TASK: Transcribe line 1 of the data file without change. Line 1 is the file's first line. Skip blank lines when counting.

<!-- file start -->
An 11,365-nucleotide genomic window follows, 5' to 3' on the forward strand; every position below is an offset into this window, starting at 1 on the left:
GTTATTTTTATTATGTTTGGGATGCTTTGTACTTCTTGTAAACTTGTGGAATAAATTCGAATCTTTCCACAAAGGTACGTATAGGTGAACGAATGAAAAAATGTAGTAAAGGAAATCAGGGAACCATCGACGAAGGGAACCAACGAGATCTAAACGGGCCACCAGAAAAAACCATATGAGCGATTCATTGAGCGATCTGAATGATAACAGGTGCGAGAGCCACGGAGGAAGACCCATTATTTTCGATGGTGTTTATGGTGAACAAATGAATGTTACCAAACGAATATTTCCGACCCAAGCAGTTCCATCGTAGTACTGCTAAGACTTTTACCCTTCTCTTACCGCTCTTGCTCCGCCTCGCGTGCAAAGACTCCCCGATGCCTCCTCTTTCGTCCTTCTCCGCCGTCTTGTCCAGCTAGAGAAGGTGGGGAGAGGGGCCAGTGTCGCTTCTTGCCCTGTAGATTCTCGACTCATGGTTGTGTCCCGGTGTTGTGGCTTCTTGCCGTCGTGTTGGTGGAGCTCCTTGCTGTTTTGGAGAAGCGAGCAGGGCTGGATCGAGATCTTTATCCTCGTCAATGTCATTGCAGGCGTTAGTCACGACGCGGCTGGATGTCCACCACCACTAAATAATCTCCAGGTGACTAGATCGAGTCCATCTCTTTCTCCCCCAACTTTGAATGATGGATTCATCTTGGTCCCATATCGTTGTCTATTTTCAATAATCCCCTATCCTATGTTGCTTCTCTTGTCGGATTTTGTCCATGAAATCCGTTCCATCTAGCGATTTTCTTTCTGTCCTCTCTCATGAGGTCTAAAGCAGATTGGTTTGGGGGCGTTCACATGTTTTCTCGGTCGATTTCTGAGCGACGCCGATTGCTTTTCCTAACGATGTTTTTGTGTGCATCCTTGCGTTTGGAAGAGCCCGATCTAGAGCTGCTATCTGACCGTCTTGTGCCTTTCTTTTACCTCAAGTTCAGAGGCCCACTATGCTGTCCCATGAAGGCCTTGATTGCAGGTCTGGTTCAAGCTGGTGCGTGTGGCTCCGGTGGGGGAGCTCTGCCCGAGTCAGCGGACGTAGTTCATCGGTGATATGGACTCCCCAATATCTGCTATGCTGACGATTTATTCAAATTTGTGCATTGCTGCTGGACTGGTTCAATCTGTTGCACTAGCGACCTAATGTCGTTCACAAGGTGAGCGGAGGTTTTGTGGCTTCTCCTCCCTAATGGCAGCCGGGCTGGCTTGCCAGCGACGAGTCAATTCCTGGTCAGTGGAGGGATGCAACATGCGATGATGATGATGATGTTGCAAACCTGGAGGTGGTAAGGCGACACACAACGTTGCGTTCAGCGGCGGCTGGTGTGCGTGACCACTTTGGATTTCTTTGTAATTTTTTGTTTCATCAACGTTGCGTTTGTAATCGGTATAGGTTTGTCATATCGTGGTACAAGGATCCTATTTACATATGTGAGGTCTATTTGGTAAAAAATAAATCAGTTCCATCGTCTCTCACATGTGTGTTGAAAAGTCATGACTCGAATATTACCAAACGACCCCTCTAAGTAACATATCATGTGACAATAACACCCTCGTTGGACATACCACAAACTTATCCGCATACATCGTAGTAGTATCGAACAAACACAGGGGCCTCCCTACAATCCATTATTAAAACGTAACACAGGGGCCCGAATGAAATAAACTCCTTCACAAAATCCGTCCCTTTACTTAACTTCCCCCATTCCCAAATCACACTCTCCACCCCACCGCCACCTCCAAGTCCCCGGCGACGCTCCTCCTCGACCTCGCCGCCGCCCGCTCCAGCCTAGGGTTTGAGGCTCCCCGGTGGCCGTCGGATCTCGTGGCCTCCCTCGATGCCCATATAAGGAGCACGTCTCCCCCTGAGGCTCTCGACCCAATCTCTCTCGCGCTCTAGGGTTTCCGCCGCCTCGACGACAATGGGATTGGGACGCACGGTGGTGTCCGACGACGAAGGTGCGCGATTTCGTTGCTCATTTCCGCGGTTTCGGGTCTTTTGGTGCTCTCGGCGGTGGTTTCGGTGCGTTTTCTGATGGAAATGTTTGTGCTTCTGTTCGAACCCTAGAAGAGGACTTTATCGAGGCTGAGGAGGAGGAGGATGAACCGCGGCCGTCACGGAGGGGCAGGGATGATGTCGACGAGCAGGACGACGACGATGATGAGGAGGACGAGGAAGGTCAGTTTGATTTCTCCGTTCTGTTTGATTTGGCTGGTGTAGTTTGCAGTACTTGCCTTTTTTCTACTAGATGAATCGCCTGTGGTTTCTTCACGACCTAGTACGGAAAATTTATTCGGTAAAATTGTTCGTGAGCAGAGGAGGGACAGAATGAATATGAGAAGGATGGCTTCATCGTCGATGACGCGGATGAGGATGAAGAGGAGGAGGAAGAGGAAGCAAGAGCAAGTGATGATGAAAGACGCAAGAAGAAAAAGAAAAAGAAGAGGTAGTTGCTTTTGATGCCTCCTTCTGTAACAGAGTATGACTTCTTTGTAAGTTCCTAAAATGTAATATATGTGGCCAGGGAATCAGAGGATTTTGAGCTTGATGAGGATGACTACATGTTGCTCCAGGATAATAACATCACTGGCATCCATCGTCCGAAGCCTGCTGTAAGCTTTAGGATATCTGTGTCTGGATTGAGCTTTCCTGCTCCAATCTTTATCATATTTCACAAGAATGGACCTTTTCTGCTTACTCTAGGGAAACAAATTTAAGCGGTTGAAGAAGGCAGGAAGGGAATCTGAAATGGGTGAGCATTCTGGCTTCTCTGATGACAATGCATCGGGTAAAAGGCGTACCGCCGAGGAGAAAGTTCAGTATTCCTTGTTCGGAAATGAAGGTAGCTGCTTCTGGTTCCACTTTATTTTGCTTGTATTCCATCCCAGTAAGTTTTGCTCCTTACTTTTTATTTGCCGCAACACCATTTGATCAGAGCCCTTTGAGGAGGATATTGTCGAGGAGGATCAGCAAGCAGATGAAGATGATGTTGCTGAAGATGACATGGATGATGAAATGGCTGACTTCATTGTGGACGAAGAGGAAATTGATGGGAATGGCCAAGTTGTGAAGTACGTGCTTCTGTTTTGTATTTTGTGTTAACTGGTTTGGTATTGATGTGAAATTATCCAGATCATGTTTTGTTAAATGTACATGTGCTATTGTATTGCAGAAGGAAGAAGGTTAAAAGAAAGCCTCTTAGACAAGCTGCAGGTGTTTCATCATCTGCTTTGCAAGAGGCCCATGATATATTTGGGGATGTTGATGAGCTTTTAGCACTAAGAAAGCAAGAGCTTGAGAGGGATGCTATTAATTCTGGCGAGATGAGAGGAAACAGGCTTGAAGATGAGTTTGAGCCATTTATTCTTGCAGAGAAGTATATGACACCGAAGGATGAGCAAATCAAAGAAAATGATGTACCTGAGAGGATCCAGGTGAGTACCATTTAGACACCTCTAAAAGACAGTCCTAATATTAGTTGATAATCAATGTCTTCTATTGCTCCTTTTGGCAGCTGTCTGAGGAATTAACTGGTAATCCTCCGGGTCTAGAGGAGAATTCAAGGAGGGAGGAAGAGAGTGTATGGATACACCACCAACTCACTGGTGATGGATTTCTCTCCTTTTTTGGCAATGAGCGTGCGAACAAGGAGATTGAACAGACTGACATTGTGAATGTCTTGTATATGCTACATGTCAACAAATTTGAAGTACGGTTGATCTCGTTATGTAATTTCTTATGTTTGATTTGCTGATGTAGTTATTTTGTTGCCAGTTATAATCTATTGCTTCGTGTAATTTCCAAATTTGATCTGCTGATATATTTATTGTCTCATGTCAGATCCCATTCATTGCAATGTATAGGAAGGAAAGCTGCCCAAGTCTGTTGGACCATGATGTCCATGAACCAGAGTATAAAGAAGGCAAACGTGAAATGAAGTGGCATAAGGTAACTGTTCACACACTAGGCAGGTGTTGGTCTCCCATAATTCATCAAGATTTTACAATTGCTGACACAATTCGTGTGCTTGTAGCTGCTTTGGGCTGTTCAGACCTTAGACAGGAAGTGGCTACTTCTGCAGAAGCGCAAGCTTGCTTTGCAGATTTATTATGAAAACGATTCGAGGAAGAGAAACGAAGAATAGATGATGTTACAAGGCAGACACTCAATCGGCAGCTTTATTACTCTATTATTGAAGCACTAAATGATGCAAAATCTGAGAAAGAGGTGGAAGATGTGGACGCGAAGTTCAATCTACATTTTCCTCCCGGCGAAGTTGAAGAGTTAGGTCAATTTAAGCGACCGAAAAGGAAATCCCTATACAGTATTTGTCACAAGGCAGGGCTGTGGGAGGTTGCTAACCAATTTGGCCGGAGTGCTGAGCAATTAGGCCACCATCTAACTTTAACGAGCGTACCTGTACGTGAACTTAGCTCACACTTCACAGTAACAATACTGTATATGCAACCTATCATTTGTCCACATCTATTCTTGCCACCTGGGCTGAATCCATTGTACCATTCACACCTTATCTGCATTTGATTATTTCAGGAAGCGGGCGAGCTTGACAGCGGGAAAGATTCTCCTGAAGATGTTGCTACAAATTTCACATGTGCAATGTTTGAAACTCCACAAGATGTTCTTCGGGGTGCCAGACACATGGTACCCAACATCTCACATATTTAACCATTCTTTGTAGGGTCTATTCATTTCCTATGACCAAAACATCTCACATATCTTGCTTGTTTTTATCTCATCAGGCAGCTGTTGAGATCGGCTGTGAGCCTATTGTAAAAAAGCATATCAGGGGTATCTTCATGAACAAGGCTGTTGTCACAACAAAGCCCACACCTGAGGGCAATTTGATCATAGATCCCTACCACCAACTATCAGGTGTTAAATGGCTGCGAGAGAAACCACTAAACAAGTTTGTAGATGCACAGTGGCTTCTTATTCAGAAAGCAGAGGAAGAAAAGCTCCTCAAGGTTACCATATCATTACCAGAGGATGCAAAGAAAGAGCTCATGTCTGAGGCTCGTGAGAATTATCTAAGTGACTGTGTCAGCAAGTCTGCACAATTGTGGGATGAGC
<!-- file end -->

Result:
An 11,365-nucleotide genomic window follows, 5' to 3' on the forward strand; every position below is an offset into this window, starting at 1 on the left: